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REIT CTO Realty Growth Sells Preferred Shares

Real Estate Investment Trust CTO Realty Growth (CTO) has announced they will sell 3 million additional shares of their currently outstanding 6.375% perpetual preferred (CTO-A) which closed today at $20.62/share for a current yield of 7.73%–shares are tumbling after market now at $20.06. This issue originally was for 3 million shares. All terms of the new shares will be the same as the original shares.

The preliminary prospectus for the new issuance of shares can be read here.

8 thoughts on “REIT CTO Realty Growth Sells Preferred Shares”

    1. Getting bored Grid ? Good for a quick flip. I had looked at them over the past 3 months for an investment in the Pr A but didn’t like all the buying and selling they were doing with assets. Think there is more stable REIT preferred out there.

      1. Everything is a potential flip, Charles. Some I am more sanguine on just holding, ha. Yes, more of flip here, with 8% being the threshold. Had a couple great couple buck flips in short order this week, so on to the next one. Im not a real reit guy by nature anyways, but will give this a spin for a while.

      2. Actually if I was a serious holder, I think what they have been doing is actually derisking and streamlining. Lowered office profile, sold off sub surface mineral rights, cleaned up revolver, staggered debt maturities, etc.

        1. I believe their assets are fine. They are one of the lower quality retail center public REITs, but that’s good enough considering the fundamentals for strip retail is very solid given years of anemic supply and a strong consumer.

          My main concern relates to a buyout with a bad actor that orphans the prefs. Not saying it’s likely..

          There is some Change of Control protection in the prospectus that includes the stock price in the formula. I couldn’t do the math to determine the prices where the conversion is triggered but it would still result in a price below par. I chalked it up as a math problem too hard for me!

          I got this response from the former CFO a few months ago.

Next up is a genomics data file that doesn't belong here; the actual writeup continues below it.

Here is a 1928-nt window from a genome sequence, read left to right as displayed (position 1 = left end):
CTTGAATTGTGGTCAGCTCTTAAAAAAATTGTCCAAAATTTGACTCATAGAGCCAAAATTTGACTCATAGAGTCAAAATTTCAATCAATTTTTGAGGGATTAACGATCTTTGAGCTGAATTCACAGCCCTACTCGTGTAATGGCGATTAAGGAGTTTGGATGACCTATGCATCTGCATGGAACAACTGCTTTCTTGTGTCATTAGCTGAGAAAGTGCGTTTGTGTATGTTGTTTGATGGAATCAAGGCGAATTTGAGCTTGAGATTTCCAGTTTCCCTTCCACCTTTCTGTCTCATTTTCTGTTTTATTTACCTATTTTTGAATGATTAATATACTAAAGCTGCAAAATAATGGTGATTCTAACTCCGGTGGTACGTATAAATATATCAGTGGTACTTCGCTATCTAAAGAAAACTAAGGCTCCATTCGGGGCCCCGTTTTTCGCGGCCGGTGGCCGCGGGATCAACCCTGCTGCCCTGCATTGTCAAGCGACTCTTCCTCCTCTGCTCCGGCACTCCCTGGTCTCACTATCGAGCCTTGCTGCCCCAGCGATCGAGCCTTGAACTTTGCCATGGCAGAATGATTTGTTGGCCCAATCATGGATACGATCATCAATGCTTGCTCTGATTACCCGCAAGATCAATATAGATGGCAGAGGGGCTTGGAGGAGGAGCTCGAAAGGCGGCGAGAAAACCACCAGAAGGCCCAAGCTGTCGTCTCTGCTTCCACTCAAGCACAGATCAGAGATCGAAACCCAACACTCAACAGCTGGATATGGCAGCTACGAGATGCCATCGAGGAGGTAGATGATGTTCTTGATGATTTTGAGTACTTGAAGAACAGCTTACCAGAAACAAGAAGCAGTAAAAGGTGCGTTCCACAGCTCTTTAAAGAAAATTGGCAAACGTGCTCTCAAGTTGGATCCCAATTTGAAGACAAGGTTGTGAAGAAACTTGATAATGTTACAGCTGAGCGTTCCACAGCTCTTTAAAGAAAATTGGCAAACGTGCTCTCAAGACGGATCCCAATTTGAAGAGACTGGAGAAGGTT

Is the conversion ratio still 0.9406?

          No. The Share Cap has been adjusted to account for the Company’s 3-for-1 stock split that was completed in 2022. As a result, the Share Cap is now 2.8218 as opposed to the original 0.9406 that was shown in the pro supp when the Series A offering was completed in 2021.

          Can you also provide an example of how the conversion ratio is used in a formula?

          It is difficult to provide an example in a vacuum because the calculation would be dependent on the facts and circumstances at the time of a hypothetical future change of control. An example of the facts and circumstances influencing the example would be the timing of when the hypothetical future change of control occurs, because the timing would impact the amount of accrued and unpaid dividends.

          Obviously, these facts and circumstances are difficult to predict and beyond our control. That said, I can tell you that the purpose of the Share Cap is to establish a maximum number of shares of common stock that could be issued upon a conversion of the Series A Preferred Stock in connection with a change of control.

          Put another way, if at the time of the change of control, the sum of:

          (x) the $25.00 liquidation preference per share of Series A Preferred Stock to be converted, plus;
          (y) the amount of any accrued and unpaid dividends up to, but excluding, the Change of Control Conversion Date (unless the Change of Control Conversion Date is after a Dividend Record Date and prior to the corresponding Dividend Payment Date, in which case no additional amount for such accrued and unpaid dividends will be included in such sum)

          Divided by (ii) the Common Stock Price is more than 2.8218, then 2.8218 shares of Common Stock would be issued in exchange for each share of Series A Preferred Stock that is converted (assuming there are no further changes to the Share Cap). If the sum referred to above is less than 2.8218, then the result of the calculation is the number of shares of Common Stock that would be issued (i.e. something less than 2.8218 shares).

  1. Hmmm, this is a strange one as that’s a high cost of capital when retail cap rates are around 7.5%.

    I also wasn’t able to get fully comfortable with the pref protection in a takeover situation. Their protections were vague.

    1. Looks like they are going to use the proceeds to pay down their Credit Agreement which was drawn to pay acquisitions. They just bought a center for 68 million and sold one for 20 million. The C-Ag is floating and tied to SOFR+ plus a base. I thought the rate was reasonable, and likely eventually headed down, but they may want to reload their credit line in case something else comes up.

      “We intend to use the net proceeds from this offering…(for general corporate purposes including)…repayment of debt, including amounts outstanding under the Credit Agreement.”

      “Borrowings under the Credit Agreement were primarily incurred to fund acquisitions.”

      Adding some intrigue – the CFO departed a month ago, for other opportunities.

      JMO. DYODD.

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